The Palo Alto Daily Post recently published a LTE in which the writer claims cyclists are a ‘privileged class.’
A privileged class
Typical of government programs driven by a “cause,” Palo Alto’s focus on bicycle safety promotes a privileged class. One which can behave as
obnoxiously as any other. This may be what concerns Diana Diamond in her much reviled recent column on the subject.
Establishing a privileged class — bicyclists — there as the City’s traffic department hankers after, and this writer demands will only increase rudeness and discourtesy as it has on Bryant Street, but in this case will do not one whit for anybody’s safety.
Erasing privileged classes is what this country is all about. It’s high time we started thinking about that.
Anybody who looks at the square miles of pavement, budget priorities, and building codes knows the almighty motorist are the truly privileged caste in American society. And when people try to establish even a little parity for people who dare to walk or bike in the public space, some car-addicted motorist whine about the few square inches taken from their government funded throne room.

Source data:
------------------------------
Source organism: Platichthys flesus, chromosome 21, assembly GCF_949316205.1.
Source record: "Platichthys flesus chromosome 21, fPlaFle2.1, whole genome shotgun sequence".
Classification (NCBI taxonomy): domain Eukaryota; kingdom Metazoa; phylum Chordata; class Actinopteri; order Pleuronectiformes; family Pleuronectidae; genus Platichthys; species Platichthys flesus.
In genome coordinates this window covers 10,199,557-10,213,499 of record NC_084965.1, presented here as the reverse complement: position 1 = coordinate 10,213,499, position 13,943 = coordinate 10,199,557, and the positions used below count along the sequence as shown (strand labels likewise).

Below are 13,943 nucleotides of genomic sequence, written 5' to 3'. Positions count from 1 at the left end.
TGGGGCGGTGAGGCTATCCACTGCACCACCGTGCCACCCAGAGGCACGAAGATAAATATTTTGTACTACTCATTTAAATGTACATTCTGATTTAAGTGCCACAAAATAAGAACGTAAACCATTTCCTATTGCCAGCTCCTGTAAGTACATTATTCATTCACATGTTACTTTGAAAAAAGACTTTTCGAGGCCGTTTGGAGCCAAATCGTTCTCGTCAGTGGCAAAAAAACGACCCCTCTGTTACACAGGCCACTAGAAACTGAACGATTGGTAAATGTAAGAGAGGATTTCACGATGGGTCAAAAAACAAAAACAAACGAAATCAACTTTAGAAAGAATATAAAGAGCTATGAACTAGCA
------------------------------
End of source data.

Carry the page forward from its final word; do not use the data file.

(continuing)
Toronto’s newly elected mayor Ron Ford was famously congratulated by hockey commentator Don Cherry (annual salary somewhere north of $500K) for rising up against “elite” cycling advocates.
The idea that the majority of people biking to work are society elites or “privileged” is ludicrous. In Palo Alto and any other college town, the majority of bike riders are probably college students. In other cities, they’re likely recent immigrants who can’t afford a car. To marginalize people and give them ridiculous labels that apply to the name caller is just stupid.
And that’s my opinion of that Daily Post LTE.